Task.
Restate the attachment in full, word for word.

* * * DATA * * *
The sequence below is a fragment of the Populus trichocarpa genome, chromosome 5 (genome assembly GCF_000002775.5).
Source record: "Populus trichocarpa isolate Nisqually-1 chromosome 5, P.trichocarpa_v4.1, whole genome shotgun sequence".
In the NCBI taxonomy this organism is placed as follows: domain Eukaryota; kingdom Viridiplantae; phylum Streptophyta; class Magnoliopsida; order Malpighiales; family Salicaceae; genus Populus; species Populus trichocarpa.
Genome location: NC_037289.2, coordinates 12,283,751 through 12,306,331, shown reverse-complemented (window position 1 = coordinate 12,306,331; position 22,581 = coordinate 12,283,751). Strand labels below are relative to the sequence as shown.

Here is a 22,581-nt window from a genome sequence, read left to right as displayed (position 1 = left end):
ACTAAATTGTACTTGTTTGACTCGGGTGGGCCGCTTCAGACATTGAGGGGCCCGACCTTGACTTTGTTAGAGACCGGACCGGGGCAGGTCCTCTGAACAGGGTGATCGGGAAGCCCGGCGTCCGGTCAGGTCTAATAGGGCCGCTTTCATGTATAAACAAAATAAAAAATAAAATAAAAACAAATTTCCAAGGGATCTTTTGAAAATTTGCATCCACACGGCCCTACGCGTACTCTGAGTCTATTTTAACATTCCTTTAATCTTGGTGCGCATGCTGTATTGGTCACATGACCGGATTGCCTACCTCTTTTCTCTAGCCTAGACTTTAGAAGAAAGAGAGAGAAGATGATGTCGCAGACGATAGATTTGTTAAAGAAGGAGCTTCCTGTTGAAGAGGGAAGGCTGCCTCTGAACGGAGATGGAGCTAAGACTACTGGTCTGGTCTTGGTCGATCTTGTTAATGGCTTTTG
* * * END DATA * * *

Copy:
The sequence below is a fragment of the Populus trichocarpa genome, chromosome 5 (genome assembly GCF_000002775.5).
Source record: "Populus trichocarpa isolate Nisqually-1 chromosome 5, P.trichocarpa_v4.1, whole genome shotgun sequence".
In the NCBI taxonomy this organism is placed as follows: domain Eukaryota; kingdom Viridiplantae; phylum Streptophyta; class Magnoliopsida; order Malpighiales; family Salicaceae; genus Populus; species Populus trichocarpa.
Genome location: NC_037289.2, coordinates 12,283,751 through 12,306,331, shown reverse-complemented (window position 1 = coordinate 12,306,331; position 22,581 = coordinate 12,283,751). Strand labels below are relative to the sequence as shown.

Here is a 22,581-nt window from a genome sequence, read left to right as displayed (position 1 = left end):
ACTAAATTGTACTTGTTTGACTCGGGTGGGCCGCTTCAGACATTGAGGGGCCCGACCTTGACTTTGTTAGAGACCGGACCGGGGCAGGTCCTCTGAACAGGGTGATCGGGAAGCCCGGCGTCCGGTCAGGTCTAATAGGGCCGCTTTCATGTATAAACAAAATAAAAAATAAAATAAAAACAAATTTCCAAGGGATCTTTTGAAAATTTGCATCCACACGGCCCTACGCGTACTCTGAGTCTATTTTAACATTCCTTTAATCTTGGTGCGCATGCTGTATTGGTCACATGACCGGATTGCCTACCTCTTTTCTCTAGCCTAGACTTTAGAAGAAAGAGAGAGAAGATGATGTCGCAGACGATAGATTTGTTAAAGAAGGAGCTTCCTGTTGAAGAGGGAAGGCTGCCTCTGAACGGAGATGGAGCTAAGACTACTGGTCTGGTCTTGGTCGATCTTGTTAATGGCTTTTG